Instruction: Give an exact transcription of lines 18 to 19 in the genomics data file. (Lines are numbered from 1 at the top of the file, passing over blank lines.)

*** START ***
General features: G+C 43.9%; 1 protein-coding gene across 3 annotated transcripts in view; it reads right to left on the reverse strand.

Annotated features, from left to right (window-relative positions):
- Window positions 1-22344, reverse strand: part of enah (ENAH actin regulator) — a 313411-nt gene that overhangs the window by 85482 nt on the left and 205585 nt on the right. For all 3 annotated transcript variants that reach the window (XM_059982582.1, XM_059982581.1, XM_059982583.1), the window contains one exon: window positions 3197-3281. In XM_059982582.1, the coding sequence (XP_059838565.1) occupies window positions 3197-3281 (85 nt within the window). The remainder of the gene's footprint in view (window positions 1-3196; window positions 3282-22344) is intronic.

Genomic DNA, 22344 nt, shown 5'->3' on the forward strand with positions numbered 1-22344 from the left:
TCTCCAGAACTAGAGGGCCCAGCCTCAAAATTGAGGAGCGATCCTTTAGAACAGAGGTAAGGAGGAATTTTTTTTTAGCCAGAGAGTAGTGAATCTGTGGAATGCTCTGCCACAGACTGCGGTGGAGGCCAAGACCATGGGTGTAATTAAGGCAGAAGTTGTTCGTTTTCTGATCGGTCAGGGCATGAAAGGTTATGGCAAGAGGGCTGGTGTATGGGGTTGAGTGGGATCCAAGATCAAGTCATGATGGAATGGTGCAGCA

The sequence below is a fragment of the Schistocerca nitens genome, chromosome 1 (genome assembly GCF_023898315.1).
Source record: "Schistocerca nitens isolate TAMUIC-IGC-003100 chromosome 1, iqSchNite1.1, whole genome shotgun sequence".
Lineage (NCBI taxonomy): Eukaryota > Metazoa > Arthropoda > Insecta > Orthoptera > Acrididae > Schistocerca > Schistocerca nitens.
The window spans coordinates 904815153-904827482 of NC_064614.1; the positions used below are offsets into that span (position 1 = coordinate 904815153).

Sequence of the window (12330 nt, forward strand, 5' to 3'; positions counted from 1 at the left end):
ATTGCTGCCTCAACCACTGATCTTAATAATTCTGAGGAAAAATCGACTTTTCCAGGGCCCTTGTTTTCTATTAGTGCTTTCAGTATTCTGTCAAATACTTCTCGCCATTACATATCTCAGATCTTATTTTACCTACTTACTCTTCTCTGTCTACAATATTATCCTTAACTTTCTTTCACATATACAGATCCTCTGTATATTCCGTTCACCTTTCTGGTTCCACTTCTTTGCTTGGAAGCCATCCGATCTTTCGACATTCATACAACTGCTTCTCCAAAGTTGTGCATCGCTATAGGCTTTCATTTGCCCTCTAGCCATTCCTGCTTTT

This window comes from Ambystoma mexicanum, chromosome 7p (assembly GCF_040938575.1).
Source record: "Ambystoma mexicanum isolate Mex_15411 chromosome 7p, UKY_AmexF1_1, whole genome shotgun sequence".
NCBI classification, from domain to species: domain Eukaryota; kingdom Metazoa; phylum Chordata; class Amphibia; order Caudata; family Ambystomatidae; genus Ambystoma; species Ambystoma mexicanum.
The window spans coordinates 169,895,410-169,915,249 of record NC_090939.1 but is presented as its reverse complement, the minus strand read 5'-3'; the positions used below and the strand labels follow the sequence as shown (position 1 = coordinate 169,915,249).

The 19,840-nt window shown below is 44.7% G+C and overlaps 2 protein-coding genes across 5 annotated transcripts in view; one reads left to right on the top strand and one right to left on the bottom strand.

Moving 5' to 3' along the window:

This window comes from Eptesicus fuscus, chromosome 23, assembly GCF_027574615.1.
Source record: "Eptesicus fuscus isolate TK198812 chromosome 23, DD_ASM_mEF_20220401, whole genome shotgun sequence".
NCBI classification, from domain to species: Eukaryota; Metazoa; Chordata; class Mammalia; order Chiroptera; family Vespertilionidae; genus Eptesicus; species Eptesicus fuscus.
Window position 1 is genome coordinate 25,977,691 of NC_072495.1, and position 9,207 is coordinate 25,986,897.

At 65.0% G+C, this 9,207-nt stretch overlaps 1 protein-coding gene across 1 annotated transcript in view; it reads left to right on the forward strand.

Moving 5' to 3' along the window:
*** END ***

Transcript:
This window comes from Eptesicus fuscus, chromosome 23, assembly GCF_027574615.1.
Source record: "Eptesicus fuscus isolate TK198812 chromosome 23, DD_ASM_mEF_20220401, whole genome shotgun sequence".